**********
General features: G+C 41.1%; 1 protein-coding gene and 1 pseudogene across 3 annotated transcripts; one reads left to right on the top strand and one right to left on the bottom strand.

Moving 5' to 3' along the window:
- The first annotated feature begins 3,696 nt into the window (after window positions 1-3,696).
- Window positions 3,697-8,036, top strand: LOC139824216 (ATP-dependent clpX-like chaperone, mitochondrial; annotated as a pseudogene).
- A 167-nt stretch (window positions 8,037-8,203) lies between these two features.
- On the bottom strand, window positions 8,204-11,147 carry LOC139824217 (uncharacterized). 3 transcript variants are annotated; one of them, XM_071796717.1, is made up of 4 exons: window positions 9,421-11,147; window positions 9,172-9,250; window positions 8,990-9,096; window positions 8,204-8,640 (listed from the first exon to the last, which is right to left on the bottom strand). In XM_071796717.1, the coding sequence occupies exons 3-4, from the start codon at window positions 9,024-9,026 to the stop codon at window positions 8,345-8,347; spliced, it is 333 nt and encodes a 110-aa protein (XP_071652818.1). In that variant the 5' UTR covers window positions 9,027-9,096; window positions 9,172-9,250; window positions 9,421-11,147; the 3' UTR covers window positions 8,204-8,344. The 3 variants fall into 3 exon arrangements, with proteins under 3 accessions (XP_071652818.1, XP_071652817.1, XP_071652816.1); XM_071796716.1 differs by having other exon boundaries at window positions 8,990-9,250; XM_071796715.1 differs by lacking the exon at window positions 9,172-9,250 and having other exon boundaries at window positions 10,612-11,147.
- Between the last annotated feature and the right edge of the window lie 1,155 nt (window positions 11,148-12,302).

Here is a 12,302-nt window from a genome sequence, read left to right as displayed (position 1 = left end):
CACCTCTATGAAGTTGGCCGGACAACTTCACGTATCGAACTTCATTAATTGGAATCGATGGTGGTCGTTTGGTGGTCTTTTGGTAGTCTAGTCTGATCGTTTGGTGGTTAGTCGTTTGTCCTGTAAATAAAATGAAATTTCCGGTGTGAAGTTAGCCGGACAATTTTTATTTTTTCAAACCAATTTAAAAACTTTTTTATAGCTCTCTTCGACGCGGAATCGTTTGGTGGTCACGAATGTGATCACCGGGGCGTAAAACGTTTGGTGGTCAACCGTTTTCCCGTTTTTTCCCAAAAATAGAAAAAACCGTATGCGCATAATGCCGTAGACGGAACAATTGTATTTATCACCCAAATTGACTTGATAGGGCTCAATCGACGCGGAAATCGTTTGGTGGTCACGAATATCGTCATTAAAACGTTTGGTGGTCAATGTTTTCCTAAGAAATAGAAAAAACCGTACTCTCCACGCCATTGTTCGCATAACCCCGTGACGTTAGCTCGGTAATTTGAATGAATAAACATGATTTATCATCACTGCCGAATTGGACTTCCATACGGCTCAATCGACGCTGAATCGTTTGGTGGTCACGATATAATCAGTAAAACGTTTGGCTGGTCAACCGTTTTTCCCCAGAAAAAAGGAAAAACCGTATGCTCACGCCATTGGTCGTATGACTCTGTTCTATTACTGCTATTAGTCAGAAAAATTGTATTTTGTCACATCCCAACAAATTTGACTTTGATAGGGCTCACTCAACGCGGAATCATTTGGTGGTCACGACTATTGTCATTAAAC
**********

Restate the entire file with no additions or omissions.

General features: G+C 41.1%; 1 protein-coding gene and 1 pseudogene across 3 annotated transcripts; one reads left to right on the top strand and one right to left on the bottom strand.

Moving 5' to 3' along the window:
- The first annotated feature begins 3,696 nt into the window (after window positions 1-3,696).
- Window positions 3,697-8,036, top strand: LOC139824216 (ATP-dependent clpX-like chaperone, mitochondrial; annotated as a pseudogene).
- A 167-nt stretch (window positions 8,037-8,203) lies between these two features.
- On the bottom strand, window positions 8,204-11,147 carry LOC139824217 (uncharacterized). 3 transcript variants are annotated; one of them, XM_071796717.1, is made up of 4 exons: window positions 9,421-11,147; window positions 9,172-9,250; window positions 8,990-9,096; window positions 8,204-8,640 (listed from the first exon to the last, which is right to left on the bottom strand). In XM_071796717.1, the coding sequence occupies exons 3-4, from the start codon at window positions 9,024-9,026 to the stop codon at window positions 8,345-8,347; spliced, it is 333 nt and encodes a 110-aa protein (XP_071652818.1). In that variant the 5' UTR covers window positions 9,027-9,096; window positions 9,172-9,250; window positions 9,421-11,147; the 3' UTR covers window positions 8,204-8,344. The 3 variants fall into 3 exon arrangements, with proteins under 3 accessions (XP_071652818.1, XP_071652817.1, XP_071652816.1); XM_071796716.1 differs by having other exon boundaries at window positions 8,990-9,250; XM_071796715.1 differs by lacking the exon at window positions 9,172-9,250 and having other exon boundaries at window positions 10,612-11,147.
- Between the last annotated feature and the right edge of the window lie 1,155 nt (window positions 11,148-12,302).

Here is a 12,302-nt window from a genome sequence, read left to right as displayed (position 1 = left end):
CACCTCTATGAAGTTGGCCGGACAACTTCACGTATCGAACTTCATTAATTGGAATCGATGGTGGTCGTTTGGTGGTCTTTTGGTAGTCTAGTCTGATCGTTTGGTGGTTAGTCGTTTGTCCTGTAAATAAAATGAAATTTCCGGTGTGAAGTTAGCCGGACAATTTTTATTTTTTCAAACCAATTTAAAAACTTTTTTATAGCTCTCTTCGACGCGGAATCGTTTGGTGGTCACGAATGTGATCACCGGGGCGTAAAACGTTTGGTGGTCAACCGTTTTCCCGTTTTTTCCCAAAAATAGAAAAAACCGTATGCGCATAATGCCGTAGACGGAACAATTGTATTTATCACCCAAATTGACTTGATAGGGCTCAATCGACGCGGAAATCGTTTGGTGGTCACGAATATCGTCATTAAAACGTTTGGTGGTCAATGTTTTCCTAAGAAATAGAAAAAACCGTACTCTCCACGCCATTGTTCGCATAACCCCGTGACGTTAGCTCGGTAATTTGAATGAATAAACATGATTTATCATCACTGCCGAATTGGACTTCCATACGGCTCAATCGACGCTGAATCGTTTGGTGGTCACGATATAATCAGTAAAACGTTTGGCTGGTCAACCGTTTTTCCCCAGAAAAAAGGAAAAACCGTATGCTCACGCCATTGGTCGTATGACTCTGTTCTATTACTGCTATTAGTCAGAAAAATTGTATTTTGTCACATCCCAACAAATTTGACTTTGATAGGGCTCACTCAACGCGGAATCATTTGGTGGTCACGACTATTGTCATTAAAC